Isaac returned to Canada after the war with a Scottish bride and returned to the mine for a time. They had a daughter Agnes who married Alexander Lyons McDowell of Blairmore. McDowell was a squadron leader on a Lancaster bomber that was shot down over Kassel, Germany in 1943. Like the Dunlop’s of Frank it seems to me there should be a special acknowledgement of the Hutton family service to this country.

The boys all returned to the mine and found their way in the world. The Bellevue Mine database shows that five of the brothers held third class (fire boss) tickets, two held pit boss tickets as well as mine rescue certificates. My grandfather Bill McInnis worked 26 years in the Bellevue Mine and undoubtedly knew some or all of them.
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To zero in on author Glen Hutton’s leg of the family we turn to his grandfather David Telfer Hutton who was 22 when he came to Bellevue. It is interesting to note that the Huttons were deeply involved in the Methodist Church in Bellevue and were accomplished singers and piano/organ players. I mention this because the Reverend Peters at the time of the First World War felt that for David to see service was more than should be asked of the family so David and his younger brother Duncan kept the home fires burning so to speak and looked after their ageing parents.

David married Anna Celine (Lena) McIntyre in 1919 and had two sons, George and Gordon. They lived for a time at Lime City which was near the edge of the Frank Slide but in 1930, after the government recommended they move away from the hazard there, they relocated in Bellevue. You can follow the McIntyre connection further in my archives of May 16th, 2018 in part one of the Kerr story. (The Kerr Family Legacy-The Early Years).

David worked in the mines till the 1950’s and both sons went to the University of Alberta. Glen’s dad George was an engineer and married Nice Fidenato, daughter of Rina and the one and only Sesto Fidenato. Sesto was 16 when he landed at Ellis Island in 1913 with $25 in his pocket but made his way to Bellevue where his brother Luigi was running a grocery store. He and partner Tony DeCillia eventually ran the Fidenato and DeCillia (F & D) grocery store in Maple Leaf until 1971.
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So now to the Corbin connection. Glen’s maternal grandparents, whom he called affectionately Nonno and Nonni (Sesto and Rina), bought an acre of land with a cabin on it in Corbin in 1957. The cabin was in fact an old Eastern British Columbia Railway car. This was the name of the small railway that served the Corbin Mine until it closed in 1935.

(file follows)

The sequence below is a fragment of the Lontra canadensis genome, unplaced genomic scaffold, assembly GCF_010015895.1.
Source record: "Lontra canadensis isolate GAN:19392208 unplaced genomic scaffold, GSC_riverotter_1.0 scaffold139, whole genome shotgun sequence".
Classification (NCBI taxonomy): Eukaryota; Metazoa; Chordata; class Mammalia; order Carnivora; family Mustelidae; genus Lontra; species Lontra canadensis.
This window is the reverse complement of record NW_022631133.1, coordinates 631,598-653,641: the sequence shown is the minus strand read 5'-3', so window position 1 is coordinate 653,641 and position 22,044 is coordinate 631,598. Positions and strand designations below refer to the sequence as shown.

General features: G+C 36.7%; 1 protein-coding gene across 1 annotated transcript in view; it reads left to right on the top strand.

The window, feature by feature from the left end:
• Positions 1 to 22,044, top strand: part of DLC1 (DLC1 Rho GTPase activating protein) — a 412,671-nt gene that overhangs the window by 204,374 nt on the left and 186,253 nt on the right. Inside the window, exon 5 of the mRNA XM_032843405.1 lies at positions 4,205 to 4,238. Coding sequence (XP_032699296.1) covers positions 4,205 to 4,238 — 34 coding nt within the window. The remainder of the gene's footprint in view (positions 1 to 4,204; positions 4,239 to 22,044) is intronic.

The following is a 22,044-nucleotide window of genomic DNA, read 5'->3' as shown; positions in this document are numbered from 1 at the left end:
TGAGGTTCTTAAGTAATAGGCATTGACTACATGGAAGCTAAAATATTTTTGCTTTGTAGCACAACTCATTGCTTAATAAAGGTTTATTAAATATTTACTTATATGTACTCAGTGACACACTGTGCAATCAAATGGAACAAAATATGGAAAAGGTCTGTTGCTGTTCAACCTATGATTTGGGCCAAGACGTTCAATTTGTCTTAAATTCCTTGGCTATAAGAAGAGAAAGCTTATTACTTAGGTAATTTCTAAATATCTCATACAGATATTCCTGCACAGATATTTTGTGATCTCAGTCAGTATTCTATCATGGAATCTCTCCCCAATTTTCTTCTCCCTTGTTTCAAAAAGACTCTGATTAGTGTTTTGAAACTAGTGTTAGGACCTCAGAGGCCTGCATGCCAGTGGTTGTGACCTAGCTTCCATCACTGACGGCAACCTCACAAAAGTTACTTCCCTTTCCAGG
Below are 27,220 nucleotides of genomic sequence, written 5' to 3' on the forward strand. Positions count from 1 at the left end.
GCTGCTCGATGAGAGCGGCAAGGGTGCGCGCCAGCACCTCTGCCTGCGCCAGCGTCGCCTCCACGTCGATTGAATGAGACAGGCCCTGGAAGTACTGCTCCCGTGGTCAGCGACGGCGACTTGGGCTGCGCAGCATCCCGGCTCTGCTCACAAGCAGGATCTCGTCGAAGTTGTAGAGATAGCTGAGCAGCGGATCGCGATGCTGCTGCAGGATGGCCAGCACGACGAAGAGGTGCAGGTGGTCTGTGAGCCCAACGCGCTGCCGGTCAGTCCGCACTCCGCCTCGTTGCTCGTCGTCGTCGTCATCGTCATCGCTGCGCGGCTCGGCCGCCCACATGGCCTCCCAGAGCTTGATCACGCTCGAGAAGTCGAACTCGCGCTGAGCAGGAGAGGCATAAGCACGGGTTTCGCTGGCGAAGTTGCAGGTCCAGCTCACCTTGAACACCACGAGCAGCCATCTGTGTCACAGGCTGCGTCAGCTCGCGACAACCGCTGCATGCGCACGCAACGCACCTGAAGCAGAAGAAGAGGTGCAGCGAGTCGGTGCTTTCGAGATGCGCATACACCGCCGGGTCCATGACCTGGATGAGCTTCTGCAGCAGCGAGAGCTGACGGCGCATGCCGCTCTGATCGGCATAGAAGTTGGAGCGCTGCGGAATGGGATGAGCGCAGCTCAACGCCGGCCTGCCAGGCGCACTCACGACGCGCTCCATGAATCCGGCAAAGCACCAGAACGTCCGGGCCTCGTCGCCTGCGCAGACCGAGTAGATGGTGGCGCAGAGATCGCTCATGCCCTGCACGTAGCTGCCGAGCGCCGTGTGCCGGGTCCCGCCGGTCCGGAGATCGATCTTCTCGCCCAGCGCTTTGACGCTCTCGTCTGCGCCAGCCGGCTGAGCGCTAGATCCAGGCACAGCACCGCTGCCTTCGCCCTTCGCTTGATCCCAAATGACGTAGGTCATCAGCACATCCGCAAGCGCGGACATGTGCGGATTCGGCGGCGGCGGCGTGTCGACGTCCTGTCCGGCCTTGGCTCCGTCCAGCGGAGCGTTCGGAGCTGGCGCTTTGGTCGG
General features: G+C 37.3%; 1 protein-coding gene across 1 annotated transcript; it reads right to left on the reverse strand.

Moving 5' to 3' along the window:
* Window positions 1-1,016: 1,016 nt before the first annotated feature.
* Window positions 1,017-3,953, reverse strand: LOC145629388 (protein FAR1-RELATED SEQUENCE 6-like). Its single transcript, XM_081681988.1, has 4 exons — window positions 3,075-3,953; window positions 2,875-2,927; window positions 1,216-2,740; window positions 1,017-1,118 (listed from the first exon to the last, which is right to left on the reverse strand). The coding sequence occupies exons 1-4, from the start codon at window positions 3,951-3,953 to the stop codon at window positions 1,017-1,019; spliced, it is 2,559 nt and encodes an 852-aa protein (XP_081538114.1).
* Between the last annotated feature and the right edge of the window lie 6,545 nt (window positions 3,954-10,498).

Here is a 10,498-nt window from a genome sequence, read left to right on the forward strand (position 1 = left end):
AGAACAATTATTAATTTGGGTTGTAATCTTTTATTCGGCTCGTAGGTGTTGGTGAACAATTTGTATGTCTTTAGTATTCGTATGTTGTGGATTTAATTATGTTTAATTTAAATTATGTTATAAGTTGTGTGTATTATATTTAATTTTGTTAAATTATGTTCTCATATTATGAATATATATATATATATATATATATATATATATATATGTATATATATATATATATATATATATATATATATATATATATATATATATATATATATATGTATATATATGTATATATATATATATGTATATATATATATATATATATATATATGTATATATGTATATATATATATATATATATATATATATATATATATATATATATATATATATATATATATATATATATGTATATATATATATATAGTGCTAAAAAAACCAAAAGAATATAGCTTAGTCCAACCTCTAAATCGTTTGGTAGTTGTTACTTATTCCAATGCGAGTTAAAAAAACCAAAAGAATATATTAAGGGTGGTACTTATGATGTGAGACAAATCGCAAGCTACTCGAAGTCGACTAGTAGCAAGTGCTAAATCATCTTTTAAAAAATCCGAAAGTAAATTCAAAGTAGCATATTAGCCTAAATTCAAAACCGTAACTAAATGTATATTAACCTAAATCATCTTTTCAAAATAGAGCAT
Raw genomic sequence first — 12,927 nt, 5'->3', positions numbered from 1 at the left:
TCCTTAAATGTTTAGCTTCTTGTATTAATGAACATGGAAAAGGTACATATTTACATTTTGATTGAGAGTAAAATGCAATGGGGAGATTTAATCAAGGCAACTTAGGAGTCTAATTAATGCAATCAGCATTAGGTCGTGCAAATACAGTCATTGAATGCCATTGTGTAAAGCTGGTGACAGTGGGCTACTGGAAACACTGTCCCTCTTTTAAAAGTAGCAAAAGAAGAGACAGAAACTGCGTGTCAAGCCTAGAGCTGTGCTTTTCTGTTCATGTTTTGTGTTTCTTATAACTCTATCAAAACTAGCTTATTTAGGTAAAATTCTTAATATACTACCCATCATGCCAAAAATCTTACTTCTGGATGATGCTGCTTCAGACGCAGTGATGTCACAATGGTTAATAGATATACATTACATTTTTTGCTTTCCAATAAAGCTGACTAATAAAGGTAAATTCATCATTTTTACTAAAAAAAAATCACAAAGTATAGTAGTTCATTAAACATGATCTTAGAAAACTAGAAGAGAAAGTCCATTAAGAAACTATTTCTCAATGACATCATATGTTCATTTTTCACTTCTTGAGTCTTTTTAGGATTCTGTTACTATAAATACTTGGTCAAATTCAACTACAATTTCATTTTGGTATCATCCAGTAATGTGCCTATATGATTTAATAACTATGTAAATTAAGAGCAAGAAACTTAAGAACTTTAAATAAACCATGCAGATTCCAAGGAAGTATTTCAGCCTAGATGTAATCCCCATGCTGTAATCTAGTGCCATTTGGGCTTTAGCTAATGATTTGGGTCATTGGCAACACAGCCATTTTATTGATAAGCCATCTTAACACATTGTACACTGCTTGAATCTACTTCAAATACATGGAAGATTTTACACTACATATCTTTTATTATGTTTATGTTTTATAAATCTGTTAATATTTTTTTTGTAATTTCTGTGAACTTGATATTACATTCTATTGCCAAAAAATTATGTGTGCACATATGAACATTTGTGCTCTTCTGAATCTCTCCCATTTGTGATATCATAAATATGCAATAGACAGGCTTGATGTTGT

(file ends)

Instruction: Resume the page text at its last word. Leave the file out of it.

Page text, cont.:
I will let Glen tell you in his own words how Corbin became such a huge part of his family’s life. In his books introduction Glen says: “Today the boxcar has been demolished. My wife, Vicki, and I have built a new cabin on the property which we hope our three sons, Gregg, Brett and Alex, along with their families will continue to use for many years to come. My five sisters and I bought the adjoining cabin from Russell Montalbetti in 1997. Since 1970 our extended family gets together in Corbin over the August long weekend. Our children and our grand children are making their own memories of their time spent “at the cabin”

People often ask Glen why he is so passionate about Corbin and its history. His answer he says is easy: “ I have 62 years (and counting) of wonderful memories of my parents , grandparents, children, grandchildren, family and friends and the great time we have enjoyed together in beautiful Corbin, British Columbia.

Authors Note: Glen is in the final stages of publishing his book which seems to have taken on a life of its own. It will be a very limited printing, perhaps only thirty or more copies which puts the price of this spectacular 11inch by13 inch book with 150 plus pages, well over $100. Some will be donated to museums and schools but if your connection to Corbin is strong and important, this is the book for you. Contact me very soon if you are interested at or 403-563-3322. Be sure to check the on-line posting for more special pictures and a better look at the book’s layout.
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August 28th, 2019 ~ Vol. 89 No. 35